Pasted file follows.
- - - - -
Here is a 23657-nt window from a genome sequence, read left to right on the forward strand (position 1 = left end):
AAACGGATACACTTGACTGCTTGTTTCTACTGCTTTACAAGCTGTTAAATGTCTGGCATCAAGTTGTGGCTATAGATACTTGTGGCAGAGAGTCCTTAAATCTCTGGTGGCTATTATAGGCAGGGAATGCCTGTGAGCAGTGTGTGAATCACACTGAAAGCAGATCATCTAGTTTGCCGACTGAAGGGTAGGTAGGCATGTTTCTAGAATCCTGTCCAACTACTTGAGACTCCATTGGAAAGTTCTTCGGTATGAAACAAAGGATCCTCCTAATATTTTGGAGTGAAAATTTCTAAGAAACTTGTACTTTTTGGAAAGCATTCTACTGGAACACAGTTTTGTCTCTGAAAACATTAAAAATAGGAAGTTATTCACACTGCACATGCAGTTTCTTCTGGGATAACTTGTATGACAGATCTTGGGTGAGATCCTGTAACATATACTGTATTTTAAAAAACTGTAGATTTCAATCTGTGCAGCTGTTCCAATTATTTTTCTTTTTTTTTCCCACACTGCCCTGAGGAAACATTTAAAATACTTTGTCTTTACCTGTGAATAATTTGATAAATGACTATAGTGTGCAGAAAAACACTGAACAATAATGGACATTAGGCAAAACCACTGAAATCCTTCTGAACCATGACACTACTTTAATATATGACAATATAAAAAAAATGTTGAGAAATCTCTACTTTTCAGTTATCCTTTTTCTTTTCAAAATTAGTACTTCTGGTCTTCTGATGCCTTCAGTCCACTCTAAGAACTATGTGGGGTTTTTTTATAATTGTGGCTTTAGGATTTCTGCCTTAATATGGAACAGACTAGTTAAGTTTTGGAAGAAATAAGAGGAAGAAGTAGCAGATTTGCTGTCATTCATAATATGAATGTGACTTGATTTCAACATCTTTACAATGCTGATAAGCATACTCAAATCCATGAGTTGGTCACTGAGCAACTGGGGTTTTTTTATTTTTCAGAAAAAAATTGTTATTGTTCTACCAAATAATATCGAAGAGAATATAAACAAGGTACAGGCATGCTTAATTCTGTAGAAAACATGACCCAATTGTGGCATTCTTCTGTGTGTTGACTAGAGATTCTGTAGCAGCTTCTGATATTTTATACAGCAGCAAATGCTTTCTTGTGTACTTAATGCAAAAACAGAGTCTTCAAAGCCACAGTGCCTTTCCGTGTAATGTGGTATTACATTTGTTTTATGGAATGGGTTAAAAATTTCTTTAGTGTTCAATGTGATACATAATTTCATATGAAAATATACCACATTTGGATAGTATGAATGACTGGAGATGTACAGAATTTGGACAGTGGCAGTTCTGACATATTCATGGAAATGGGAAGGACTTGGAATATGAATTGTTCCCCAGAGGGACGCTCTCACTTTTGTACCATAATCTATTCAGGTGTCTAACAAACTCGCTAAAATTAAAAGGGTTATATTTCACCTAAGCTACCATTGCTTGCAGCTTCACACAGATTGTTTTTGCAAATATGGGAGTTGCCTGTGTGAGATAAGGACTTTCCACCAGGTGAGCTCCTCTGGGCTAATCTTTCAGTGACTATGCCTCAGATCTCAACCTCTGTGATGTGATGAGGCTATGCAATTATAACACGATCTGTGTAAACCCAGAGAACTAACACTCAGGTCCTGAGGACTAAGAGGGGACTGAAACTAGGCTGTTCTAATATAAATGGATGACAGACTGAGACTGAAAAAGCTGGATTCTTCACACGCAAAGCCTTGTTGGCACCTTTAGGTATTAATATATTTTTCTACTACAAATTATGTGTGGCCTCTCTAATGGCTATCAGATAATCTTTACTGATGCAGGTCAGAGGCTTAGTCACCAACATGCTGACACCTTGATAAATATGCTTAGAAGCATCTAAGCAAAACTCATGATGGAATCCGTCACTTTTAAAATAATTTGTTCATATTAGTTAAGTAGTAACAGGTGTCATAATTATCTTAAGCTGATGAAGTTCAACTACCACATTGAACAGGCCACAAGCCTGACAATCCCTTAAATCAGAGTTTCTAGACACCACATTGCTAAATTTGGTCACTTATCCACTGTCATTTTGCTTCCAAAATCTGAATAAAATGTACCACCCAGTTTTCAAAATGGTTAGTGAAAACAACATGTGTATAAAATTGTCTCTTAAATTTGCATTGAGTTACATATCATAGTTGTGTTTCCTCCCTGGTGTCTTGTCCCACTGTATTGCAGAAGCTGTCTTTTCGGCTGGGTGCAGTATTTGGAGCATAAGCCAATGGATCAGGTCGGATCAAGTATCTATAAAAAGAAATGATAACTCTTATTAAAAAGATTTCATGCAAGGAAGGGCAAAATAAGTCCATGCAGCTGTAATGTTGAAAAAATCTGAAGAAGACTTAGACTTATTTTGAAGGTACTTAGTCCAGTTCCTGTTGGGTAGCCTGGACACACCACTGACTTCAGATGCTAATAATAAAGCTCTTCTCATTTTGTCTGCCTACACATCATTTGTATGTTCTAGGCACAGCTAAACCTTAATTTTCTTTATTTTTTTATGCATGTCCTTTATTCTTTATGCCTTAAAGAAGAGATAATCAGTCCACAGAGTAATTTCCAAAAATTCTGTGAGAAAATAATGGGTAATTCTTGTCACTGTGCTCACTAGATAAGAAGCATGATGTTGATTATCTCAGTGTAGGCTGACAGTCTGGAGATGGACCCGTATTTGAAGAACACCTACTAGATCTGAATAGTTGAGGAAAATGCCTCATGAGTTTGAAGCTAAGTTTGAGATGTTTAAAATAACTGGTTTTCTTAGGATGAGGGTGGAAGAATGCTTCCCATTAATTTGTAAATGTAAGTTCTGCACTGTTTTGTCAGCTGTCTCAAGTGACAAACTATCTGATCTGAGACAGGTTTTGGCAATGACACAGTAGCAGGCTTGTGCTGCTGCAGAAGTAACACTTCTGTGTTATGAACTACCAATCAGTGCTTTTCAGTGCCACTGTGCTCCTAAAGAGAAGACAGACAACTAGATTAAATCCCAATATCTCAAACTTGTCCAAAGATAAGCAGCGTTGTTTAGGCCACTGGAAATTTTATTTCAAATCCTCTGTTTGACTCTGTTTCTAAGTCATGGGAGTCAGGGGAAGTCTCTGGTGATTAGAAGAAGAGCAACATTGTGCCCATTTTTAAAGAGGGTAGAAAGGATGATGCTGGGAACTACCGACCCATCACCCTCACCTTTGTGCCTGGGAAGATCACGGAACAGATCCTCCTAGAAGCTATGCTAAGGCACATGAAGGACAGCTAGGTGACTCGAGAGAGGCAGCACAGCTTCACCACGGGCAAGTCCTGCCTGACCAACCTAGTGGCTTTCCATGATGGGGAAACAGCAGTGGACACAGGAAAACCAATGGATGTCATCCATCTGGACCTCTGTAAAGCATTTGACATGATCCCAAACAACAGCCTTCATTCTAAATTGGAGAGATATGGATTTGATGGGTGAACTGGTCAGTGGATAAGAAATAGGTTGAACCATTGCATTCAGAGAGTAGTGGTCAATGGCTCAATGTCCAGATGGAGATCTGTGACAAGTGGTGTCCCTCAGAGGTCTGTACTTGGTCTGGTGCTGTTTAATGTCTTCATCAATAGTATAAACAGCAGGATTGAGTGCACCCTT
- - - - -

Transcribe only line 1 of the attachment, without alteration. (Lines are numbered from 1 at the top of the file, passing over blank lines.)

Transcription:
Here is a 23657-nt window from a genome sequence, read left to right on the forward strand (position 1 = left end):